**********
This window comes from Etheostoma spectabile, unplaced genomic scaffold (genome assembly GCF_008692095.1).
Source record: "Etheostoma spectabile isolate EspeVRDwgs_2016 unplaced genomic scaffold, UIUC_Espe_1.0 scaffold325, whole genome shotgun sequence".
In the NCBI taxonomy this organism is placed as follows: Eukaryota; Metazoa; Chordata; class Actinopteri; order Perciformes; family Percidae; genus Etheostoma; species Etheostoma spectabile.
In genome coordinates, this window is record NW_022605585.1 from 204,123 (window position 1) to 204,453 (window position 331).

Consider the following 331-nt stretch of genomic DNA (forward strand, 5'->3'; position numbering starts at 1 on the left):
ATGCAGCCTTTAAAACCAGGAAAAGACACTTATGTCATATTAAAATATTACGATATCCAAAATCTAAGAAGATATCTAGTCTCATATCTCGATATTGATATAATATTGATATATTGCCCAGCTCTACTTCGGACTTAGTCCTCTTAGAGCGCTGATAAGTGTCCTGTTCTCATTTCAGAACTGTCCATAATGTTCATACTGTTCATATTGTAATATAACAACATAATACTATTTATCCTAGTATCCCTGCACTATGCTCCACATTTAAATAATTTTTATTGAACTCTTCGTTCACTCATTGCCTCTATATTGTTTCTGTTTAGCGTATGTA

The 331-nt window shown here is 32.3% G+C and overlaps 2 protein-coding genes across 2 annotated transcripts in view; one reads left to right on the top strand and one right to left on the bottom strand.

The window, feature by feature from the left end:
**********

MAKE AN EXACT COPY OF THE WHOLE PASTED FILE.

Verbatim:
This window comes from Etheostoma spectabile, unplaced genomic scaffold (genome assembly GCF_008692095.1).
Source record: "Etheostoma spectabile isolate EspeVRDwgs_2016 unplaced genomic scaffold, UIUC_Espe_1.0 scaffold325, whole genome shotgun sequence".
In the NCBI taxonomy this organism is placed as follows: Eukaryota; Metazoa; Chordata; class Actinopteri; order Perciformes; family Percidae; genus Etheostoma; species Etheostoma spectabile.
In genome coordinates, this window is record NW_022605585.1 from 204,123 (window position 1) to 204,453 (window position 331).

Consider the following 331-nt stretch of genomic DNA (forward strand, 5'->3'; position numbering starts at 1 on the left):
ATGCAGCCTTTAAAACCAGGAAAAGACACTTATGTCATATTAAAATATTACGATATCCAAAATCTAAGAAGATATCTAGTCTCATATCTCGATATTGATATAATATTGATATATTGCCCAGCTCTACTTCGGACTTAGTCCTCTTAGAGCGCTGATAAGTGTCCTGTTCTCATTTCAGAACTGTCCATAATGTTCATACTGTTCATATTGTAATATAACAACATAATACTATTTATCCTAGTATCCCTGCACTATGCTCCACATTTAAATAATTTTTATTGAACTCTTCGTTCACTCATTGCCTCTATATTGTTTCTGTTTAGCGTATGTA

The 331-nt window shown here is 32.3% G+C and overlaps 2 protein-coding genes across 2 annotated transcripts in view; one reads left to right on the top strand and one right to left on the bottom strand.

The window, feature by feature from the left end: